Cambodian Leader: That’s ‘Lord Prime Minister and Supreme Military Commander’ To You

Cambodian Prime Minister Hun Sen has demanded that reporters refer to him using his official title.

<> on July 22, 2014 in Phnom Penh, Cambodia.
<> on July 22, 2014 in Phnom Penh, Cambodia.
<> on July 22, 2014 in Phnom Penh, Cambodia.

Cambodian Lord Prime Minister and Supreme Military Commander Hun Sen of Cambodia is not pleased that journalists have been dropping the “Lord” and “Supreme Military Commander” from his title, referring to him only as Prime Minister Hun Sen.

Cambodian Lord Prime Minister and Supreme Military Commander Hun Sen of Cambodia is not pleased that journalists have been dropping the “Lord” and “Supreme Military Commander” from his title, referring to him only as Prime Minister Hun Sen.

On Thursday, his Information Ministry gathered reporters for a nearly three-hour meeting to rectify the situation and threaten legal action for those who fail to respect the lord prime minister’s proper title.

His title may include the words “prime minister,” an apparently democratic term, but critics accuse Hun Sen and his ruling party of seizing power in what amounted to a coup in 1997, rigging recent elections and curtailing freedom for the press and NGOs.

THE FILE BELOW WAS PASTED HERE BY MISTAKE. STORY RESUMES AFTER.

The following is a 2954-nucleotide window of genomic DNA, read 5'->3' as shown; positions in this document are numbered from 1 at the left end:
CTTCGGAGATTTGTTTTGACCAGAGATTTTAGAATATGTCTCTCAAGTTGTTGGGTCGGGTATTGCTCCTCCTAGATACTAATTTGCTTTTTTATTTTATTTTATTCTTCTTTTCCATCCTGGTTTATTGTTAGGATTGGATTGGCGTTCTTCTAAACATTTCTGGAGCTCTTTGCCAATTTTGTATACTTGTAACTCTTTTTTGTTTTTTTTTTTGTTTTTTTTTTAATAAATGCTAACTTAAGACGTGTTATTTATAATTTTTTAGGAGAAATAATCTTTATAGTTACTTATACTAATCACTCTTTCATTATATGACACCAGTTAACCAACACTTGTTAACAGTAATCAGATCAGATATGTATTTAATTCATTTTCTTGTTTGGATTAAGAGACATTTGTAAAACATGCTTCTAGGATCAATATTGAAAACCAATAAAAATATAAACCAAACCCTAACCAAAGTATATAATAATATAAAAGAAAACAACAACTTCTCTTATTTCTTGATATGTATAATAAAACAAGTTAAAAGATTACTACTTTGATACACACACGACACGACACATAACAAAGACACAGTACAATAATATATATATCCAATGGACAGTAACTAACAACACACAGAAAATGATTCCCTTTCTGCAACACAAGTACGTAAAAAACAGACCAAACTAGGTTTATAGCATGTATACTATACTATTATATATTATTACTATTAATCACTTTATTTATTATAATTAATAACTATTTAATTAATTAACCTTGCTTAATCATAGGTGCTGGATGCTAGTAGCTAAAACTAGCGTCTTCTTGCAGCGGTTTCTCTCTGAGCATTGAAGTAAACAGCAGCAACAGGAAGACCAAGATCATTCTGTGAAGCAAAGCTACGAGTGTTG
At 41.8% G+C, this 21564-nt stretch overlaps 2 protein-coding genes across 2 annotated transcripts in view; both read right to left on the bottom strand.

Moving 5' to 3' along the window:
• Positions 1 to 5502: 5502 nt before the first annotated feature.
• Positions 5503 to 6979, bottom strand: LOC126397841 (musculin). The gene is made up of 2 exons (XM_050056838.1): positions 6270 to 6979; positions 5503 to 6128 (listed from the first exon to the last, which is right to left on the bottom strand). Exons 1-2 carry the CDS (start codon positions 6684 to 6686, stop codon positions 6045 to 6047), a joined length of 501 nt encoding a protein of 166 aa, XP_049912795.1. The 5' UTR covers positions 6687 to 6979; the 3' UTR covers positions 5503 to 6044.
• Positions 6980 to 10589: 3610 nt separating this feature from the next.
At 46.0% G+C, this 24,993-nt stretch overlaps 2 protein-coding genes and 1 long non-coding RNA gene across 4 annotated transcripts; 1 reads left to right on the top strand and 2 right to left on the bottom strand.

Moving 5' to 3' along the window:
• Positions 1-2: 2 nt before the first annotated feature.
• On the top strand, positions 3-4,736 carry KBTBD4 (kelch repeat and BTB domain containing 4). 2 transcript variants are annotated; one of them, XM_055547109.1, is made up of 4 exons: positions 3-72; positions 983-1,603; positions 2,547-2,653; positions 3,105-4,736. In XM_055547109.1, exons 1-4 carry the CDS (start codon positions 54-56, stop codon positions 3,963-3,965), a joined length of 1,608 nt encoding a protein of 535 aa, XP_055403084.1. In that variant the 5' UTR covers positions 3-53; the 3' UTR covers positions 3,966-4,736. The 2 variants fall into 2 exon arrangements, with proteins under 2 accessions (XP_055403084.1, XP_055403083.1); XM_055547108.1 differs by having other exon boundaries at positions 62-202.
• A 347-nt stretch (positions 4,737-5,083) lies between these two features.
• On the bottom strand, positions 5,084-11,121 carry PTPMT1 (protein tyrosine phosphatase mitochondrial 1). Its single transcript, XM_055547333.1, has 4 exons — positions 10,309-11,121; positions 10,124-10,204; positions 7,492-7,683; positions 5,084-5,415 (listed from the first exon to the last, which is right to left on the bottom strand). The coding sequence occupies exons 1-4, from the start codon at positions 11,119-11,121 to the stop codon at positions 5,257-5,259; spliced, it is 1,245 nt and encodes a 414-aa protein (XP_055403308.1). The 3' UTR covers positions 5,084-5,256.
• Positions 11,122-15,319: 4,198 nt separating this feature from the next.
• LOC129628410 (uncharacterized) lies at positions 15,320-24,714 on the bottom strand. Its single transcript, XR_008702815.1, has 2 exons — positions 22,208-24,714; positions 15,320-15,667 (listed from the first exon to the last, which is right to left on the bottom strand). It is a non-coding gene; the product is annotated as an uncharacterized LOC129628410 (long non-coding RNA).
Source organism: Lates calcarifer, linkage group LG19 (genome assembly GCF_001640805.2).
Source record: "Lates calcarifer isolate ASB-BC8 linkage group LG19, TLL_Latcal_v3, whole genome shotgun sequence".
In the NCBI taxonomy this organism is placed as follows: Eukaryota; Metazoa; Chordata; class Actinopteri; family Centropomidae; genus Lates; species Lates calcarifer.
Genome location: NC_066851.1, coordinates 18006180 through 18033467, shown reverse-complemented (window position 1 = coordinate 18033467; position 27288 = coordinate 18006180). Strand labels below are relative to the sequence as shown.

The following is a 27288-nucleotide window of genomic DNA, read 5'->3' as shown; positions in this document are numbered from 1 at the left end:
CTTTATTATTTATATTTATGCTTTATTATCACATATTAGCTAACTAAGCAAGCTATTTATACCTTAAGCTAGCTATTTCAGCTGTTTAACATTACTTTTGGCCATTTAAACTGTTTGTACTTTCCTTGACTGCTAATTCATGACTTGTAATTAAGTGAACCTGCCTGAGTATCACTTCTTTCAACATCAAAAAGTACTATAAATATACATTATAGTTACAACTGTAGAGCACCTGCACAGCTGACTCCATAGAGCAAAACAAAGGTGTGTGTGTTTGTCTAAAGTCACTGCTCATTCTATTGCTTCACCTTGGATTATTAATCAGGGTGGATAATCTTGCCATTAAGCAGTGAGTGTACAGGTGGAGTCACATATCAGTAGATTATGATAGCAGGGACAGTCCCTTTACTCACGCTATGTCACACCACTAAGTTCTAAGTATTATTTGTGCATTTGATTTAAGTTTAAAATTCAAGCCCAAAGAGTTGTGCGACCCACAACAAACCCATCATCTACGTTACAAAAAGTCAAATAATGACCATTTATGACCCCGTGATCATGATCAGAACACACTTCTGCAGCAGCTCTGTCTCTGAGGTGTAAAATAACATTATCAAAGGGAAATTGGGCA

The Cambodian People’s Party suffered an unprecedented setback in the 2013 elections, winning only a slim majority in the National Assembly. The election was followed by street protests and a boycott of Parliament by the opposition, which claimed that election fraud had prevented them from gaining the majority. Hun Sen was surprisingly conciliatory, meeting with opposition leader Sam Rainsy from the Cambodia National Rescue Party.

Now, it’s no more Mr. Nice Guy — or rather, Mr. Nice Lord Prime Minister. In January, he warned Facebook users that they would be arrested if they criticize him on the social media site. In his speech, he went so far as to name a specific critic, warning, “If I want to take action against you, we will get [you] within seven hours at the most.”

Then, in February, Hun Sen Facebook page’s “likes” suddenly doubled, but the Phnom Penh Post reported that more than half of the new likes came from abroad, suggesting that the prime minister had purchased them from click farms.

The government has also been cracking down on human rights advocates, arresting NGO staffers and protesters. On Monday, police arrested nine protesters for wearing black T-shirts to support jailed human rights activists.

The Information Ministry did not make clear at the three-hour meeting on Thursday what the punishment would be for failing to use the correct title for Hun Sen and other state leaders like his wife, Celebrated Senior Scholar Bun Rany Hun Sen.

Whatever it is, it will probably be more unpleasant than a three-hour briefing from Big Brother in the first place.

Photo credit: OMAR HAVANA/Getty Images

Megan Alpert is a fellow at Foreign Policy. Her previous bylines have included The Guardian, Guernica Daily, and Earth Island Journal. Twitter: @megan_alpert

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